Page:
Fava Beans in Tahini
(Ful bi Tahini)
In Syrian culture, there’s a general rule that men don’t do the cooking, with three exceptions: ful, fetteh and barbecues. There is something rugged about these dishes that reassures even the most traditional kitchen-fearing Arab man enough to feel comfortable in his masculinity to prepare them. Ful (fava beans) – whether we’re talking about the version with olive oil or the one in tahini sauce – is the classic staple of Damascus and Aleppo street food.
What we’ve been able to work out from the Syrians that we met is that ful must be boiled to perfection in large copper urns, marinated in lemon, garlic and cumin dressing, then mixed with tomato and parsley. Abu Abdo’s, the ful-maker’s shop in Aleppo, is a landmark that is more than a century old.
Abu Abdo himself passed away a long time ago, but generations of his children and grandchildren have passed on the secrets of the trade and kept the business going. Before the war, if you wanted a take-away, Abu Abdo poured the ful into a plastic bag and tied it up, but we won’t judge you if you use Tupperware!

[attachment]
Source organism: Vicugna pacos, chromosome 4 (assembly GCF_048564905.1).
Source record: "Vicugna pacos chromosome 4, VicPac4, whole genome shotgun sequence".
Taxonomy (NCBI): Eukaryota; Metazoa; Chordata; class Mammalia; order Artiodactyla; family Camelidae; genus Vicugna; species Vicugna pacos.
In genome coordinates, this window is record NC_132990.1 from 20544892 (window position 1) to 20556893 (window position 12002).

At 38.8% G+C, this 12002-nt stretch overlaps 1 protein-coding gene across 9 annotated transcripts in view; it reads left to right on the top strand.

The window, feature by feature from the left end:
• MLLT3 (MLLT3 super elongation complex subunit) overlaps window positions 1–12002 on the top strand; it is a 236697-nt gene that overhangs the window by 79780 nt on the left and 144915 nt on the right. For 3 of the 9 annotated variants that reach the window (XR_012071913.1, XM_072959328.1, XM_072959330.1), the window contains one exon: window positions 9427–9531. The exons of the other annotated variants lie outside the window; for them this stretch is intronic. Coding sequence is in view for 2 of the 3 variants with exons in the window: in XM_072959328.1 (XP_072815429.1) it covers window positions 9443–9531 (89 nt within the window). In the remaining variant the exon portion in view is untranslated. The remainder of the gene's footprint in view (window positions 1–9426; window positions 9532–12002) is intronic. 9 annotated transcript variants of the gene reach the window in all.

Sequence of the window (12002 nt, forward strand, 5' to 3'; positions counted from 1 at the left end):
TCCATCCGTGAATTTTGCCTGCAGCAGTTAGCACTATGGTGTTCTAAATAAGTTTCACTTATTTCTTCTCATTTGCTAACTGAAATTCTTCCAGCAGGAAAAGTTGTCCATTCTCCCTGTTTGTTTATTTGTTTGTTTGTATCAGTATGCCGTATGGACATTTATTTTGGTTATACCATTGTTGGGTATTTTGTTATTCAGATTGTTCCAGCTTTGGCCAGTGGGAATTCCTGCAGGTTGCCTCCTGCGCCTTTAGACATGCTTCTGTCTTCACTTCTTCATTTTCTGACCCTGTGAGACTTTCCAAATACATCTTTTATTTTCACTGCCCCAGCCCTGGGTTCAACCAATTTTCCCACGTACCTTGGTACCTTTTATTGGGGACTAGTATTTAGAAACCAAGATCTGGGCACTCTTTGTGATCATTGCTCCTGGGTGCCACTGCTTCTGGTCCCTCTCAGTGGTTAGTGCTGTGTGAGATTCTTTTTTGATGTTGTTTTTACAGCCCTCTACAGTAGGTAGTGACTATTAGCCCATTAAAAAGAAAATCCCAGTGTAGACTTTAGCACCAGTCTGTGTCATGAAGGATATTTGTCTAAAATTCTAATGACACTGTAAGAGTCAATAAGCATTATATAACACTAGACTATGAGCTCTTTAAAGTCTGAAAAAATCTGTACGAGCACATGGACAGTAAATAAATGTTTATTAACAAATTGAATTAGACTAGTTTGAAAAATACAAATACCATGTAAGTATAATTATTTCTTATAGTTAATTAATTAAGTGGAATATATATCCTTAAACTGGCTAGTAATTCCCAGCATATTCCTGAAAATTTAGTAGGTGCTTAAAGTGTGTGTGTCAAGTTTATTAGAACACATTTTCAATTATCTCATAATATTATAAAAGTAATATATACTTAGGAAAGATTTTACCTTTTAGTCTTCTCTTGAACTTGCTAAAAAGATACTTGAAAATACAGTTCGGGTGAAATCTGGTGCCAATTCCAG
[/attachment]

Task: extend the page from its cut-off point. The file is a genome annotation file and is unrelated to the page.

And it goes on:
Below is a simpler version of the traditional recipe you would find in the ful-maker’s shop that we learnt from Rana, who makes this at home quite often. If you don’t want to soak the beans overnight and then boil them, you can use tinned ones. Look out for tins of ‘ful mdemmes’ in any Middle Eastern supermarket.
It is best served slightly warm, but be careful not to mix the warm beans with the yoghurt too soon or else it will curdle.
1 garlic clove
salt to taste
4 tbsp tahini
4 tbsp yogurt
1x 400g tin of fava beans
1 tsp ground cumin
handful of parsley, roughly chopped
½ a tomato, chopped
Using a pestle and mortar, mix the garlic and salt into a paste.
In a large bowl, mix the garlic paste, tahini, lemon juice and yoghurt and give it a good stir.
Heat the fava beans and their liquid in a saucepan until warm but not boiling – you don’t need to cook them; just warm them through. Pour the beans and half of their water (discard the rest) into the yoghurt. Mix and stir well. Remember to make sure the beans aren’t too hot or you will curdle the yoghurt.
Add the cumin, parsley and tomato to add colour and freshness to the dish.